For Jocko Marcellino, his journey in music started at Columbia University in 1969.
And it’s been nearly 50 years of fun.
“I can’t believe we’re entering such a huge year,” he says during a recent interview. “We did eight public shows in college, and then all of a sudden it became the real deal.”
After the shows, Marcellino and his band, Sha Na Na, would perform at Woodstock.
The exposure through Woodstock and the documentary, would eventually help the band land a TV show in the 1970’s – “The Sha Na Na Show.”
And one mustn’t forget the band’s role in the 1978 classic “Grease,” in which they played Johnny Casino and The Gamblers.
“We’re not an act that had to live on airplay,” he says. “We were able to cross a variety of mediums to keep our career going. Fans know us from different stages in our career. It’s humbling to look back and see how far we’ve come.”
Sha Na Na will perform on New Year’s Eve at Legends Theater at Route 66 Casino Hotel.
The group hasn’t been to Albuquerque in some time, and Marcellino is looking forward to the performance.
“It’s going to be a special night, because I feel like this show is opening the door for us to celebrate our 50th year in music,” he says. “We’re going to have fun that night.”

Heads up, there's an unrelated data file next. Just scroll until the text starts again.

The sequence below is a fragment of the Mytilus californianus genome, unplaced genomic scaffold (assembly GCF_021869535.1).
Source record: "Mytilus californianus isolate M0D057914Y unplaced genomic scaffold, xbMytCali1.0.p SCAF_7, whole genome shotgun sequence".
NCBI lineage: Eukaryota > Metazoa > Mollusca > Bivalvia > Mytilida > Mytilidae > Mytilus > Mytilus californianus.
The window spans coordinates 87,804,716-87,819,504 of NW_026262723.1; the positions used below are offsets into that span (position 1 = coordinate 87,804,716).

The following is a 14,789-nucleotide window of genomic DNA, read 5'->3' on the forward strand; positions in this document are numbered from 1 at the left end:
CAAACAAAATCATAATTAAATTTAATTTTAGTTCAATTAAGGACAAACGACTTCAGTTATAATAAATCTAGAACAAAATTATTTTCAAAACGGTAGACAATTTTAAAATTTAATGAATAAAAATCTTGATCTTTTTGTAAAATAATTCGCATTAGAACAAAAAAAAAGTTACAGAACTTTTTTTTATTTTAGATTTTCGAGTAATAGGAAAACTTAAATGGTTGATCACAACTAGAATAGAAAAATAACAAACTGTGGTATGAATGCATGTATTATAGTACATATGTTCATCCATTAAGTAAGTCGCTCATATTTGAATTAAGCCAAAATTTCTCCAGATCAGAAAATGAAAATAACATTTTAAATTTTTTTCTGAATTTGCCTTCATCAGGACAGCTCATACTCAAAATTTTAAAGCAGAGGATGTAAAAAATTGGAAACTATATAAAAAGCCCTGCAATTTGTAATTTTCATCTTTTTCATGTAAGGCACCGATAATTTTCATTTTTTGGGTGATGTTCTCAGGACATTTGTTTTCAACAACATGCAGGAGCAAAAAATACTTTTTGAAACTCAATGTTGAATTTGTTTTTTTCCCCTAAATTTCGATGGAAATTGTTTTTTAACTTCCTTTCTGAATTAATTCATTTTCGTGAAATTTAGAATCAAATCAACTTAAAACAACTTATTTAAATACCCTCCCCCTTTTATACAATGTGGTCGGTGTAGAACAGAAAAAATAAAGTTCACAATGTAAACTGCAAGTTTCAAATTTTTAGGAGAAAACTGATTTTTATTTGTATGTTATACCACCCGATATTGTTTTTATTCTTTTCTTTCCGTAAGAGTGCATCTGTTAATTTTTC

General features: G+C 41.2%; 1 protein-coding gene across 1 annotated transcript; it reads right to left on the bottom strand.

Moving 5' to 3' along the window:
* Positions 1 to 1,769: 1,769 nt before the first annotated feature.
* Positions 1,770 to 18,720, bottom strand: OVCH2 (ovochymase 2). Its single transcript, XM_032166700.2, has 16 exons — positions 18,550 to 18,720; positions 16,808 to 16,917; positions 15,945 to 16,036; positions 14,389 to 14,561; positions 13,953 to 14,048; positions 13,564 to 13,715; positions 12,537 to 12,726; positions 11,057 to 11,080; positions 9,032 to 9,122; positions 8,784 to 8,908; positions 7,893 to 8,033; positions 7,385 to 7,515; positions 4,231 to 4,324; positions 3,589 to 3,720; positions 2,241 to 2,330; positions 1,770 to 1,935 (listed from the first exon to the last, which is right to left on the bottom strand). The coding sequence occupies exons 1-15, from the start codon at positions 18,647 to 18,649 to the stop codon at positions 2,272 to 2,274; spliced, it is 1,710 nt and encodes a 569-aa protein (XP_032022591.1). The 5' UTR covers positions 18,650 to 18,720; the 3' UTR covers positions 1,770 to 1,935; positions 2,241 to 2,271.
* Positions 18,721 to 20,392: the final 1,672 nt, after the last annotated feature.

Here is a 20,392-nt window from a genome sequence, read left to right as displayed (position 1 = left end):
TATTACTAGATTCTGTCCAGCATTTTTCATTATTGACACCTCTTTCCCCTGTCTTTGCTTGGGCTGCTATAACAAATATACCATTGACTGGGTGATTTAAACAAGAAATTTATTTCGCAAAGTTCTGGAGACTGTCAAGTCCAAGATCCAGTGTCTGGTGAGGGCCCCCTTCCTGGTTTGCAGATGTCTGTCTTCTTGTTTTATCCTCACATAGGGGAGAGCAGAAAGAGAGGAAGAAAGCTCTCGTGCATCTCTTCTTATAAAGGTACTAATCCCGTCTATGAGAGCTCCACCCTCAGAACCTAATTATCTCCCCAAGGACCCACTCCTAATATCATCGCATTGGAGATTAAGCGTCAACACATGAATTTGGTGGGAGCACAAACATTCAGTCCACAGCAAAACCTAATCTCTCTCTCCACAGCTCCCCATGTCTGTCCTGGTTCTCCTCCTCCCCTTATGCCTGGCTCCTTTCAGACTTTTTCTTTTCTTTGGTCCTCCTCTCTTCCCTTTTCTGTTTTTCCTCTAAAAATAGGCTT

Marcellino says the show will happen thematically.
“We’ll start it at the hop and then go to the twist and the hand jive,” he says. “Doing those great songs that were about a dance. Part of the show is a capella and doo wop. It’s a real time travel kind of night.”
Marcellino is also excited about having thousands of songs to pull from for the set.
“We’ve done many of these songs either from ‘Grease’ or the TV show,” he says. “The songs truly represent what Sha Na Na is about.”
Looking back at the group’s career, Marcellino is quick to give Jimi Hendrix a lot of credit in getting the band seen at Woodstock.
In fact, the guitar legend saw the band playing in the Hell’s Kitchen area of Manhattan, New York City, before they the group was asked to perform at Woodstock. Janis Joplin also saw the band in New York City.
“There was huge buzz about Woodstock, and we wanted to perform it,” he says. “We got paid $350, and the check bounced. Jimi made sure that we performed despite the rain that had taken over the festival.”